The great thing about using a percentage of construction cost is that it works great for estimating the price of your designer no matter where you live. If you lived in the most expensive areas in the Bay Area, your likely to pay higher for your a contractor and and for permit fees. Your overall construction cost will be higher than most areas, thus raising what the fee for your designer. If you live in the Central Valley or Modesto, you will be able to get your construction cost at a lower amount. Your fee for design services will match based off of the percentage of Construction Cost.

Architects will typically charge anywhere from 8 to 15 percent of the total construction cost, whereas a Building Designer will charge from 4 to 8 percent. This means that for a project with an estimated construction cost of $150,000, the architect will charge between $12k - $22.5k. A Building Designers fee will run you from $6k to $12k.



1300 sf remodel, whole house remodel

Total Construction Cost = $350k *

Total Designer Estimate = $14k - $24k

Total Architect Estimate = $24k - $52.5k



1300 sf remodel, whole house remodel

Total Construction Cost = $275k *

Total Designer Estimate = $11k - $22k

Total Architect Estimate = $22k - $41k

*Not based off of Owner Builder (owner acting as contractor)

These examples above are very broad estimates and meant to give you an idea of what you might pay an architect or a designer. They are really meant to help you in find a reasonable estimate of what price range you could pay.

Something else to keep in mind regarding cost is that a Building Designer will require a Structural Engineer to stamp the Structural Plans, whereas an architect does not need an engineer. Yet in almost all cases the cost of using both the Structural Engineer and the Building Designer are far less than the architects fee.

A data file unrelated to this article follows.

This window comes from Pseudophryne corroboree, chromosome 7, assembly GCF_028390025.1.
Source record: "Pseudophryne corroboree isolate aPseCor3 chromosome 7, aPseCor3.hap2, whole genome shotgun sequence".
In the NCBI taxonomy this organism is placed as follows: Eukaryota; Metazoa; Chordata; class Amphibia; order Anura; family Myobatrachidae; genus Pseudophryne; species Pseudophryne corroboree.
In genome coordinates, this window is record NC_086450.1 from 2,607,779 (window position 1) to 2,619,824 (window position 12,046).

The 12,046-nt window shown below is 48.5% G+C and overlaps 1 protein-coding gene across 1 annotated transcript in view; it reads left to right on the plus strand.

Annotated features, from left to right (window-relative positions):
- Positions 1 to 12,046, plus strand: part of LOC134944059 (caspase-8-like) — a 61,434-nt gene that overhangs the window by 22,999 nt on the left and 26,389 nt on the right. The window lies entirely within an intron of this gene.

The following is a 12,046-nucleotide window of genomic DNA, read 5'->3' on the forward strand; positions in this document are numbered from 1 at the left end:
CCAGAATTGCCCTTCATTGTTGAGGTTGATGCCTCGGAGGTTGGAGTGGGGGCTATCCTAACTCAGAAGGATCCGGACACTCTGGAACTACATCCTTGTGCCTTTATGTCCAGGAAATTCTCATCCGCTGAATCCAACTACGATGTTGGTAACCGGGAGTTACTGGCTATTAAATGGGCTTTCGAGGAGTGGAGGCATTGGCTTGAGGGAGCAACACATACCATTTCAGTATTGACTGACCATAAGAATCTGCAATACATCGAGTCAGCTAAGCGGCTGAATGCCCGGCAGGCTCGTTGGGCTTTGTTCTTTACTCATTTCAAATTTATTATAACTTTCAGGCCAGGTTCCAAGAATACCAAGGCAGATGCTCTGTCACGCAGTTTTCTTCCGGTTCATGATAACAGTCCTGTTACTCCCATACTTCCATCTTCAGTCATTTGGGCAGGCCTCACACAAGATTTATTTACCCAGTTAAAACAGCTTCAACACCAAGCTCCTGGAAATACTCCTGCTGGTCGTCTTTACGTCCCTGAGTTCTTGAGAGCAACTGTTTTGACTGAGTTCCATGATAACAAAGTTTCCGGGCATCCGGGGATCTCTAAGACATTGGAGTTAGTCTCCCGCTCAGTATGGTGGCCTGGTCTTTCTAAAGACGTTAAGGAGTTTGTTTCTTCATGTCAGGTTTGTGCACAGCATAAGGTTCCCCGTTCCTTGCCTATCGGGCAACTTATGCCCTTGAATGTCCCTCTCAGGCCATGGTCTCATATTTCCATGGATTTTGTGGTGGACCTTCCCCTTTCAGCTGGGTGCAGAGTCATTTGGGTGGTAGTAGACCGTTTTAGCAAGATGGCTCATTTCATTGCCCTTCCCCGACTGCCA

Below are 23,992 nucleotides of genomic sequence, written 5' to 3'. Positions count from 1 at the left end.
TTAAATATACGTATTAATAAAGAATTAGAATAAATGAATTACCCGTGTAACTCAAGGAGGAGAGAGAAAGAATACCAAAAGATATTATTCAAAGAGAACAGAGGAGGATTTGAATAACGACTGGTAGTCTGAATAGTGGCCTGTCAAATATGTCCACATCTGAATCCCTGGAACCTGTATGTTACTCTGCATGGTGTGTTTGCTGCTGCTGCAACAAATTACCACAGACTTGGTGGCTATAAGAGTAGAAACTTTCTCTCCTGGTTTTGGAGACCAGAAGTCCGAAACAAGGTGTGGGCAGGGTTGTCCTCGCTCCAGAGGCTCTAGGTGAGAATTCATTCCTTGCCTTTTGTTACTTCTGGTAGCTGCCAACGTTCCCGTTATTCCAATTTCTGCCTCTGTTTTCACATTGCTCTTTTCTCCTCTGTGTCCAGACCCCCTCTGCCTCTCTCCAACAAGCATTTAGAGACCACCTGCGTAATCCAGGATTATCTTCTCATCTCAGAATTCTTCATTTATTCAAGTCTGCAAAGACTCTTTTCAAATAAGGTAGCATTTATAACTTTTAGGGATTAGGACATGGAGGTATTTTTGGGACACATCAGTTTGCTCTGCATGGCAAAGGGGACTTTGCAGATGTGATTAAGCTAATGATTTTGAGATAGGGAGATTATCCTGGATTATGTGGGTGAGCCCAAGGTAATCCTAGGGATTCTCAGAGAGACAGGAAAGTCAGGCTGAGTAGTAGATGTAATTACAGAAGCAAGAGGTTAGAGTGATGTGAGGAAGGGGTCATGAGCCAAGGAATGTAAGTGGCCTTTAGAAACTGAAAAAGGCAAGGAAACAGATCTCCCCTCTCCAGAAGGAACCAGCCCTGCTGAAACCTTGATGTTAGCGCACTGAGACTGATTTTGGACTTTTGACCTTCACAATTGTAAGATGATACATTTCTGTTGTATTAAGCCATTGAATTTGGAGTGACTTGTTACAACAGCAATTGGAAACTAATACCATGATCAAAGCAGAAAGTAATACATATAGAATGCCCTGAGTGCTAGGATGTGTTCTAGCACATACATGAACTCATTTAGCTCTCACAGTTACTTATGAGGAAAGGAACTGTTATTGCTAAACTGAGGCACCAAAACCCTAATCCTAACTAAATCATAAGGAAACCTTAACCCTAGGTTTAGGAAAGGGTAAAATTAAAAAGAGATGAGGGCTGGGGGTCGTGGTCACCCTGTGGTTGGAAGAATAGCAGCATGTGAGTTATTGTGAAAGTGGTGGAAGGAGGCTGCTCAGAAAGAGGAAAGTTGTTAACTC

Should I Choose an Architect or A Designer?

In the end you should base your choice off of these two factors.

1) Whether you can afford it,

2) Whether they are any good.

An architectural degree does not guarantee a great design. On the flip side, an inexpensive Designer can cost you more money (or time) if he doesn't know what he/she is doing. So how do you know who to pick? Word of Mouth is your best bet in finding the right fit for you.

Your Relationship With Your Designer Is Like A Marriage

Just like any relationship, both parties should compliment the other. The designer really should be able to take all the input from the client and come up with a design that meets all of the needs of the clients (especially budget). The client should also feel comfortable enough with the designer that they are able to easily communicate all their needs and wants.

Find someone who has great referrals, a great portfolio, and gets what you want and need for your home. By spending some extra time in making your decision in who will design your project, you will save yourself from the awful feeling that some have had at the end of a remodel or a new home, the feeling of being in a house that is not quite right.

Ask around. Don't be afraid to stop at homes in neighborhoods near you that just finished construction or are in the middle of it and ask the owner who they used for their plans. Ask them what their experience was like. Also look at websites like and to make contact with design professionals in your area.

And if that doesn't work and you still haven't found someone,... you can always ask me! ;) Feel free to shoot me an email with your questions/concerns and I would be more than happy to help get you going on the house of your dreams.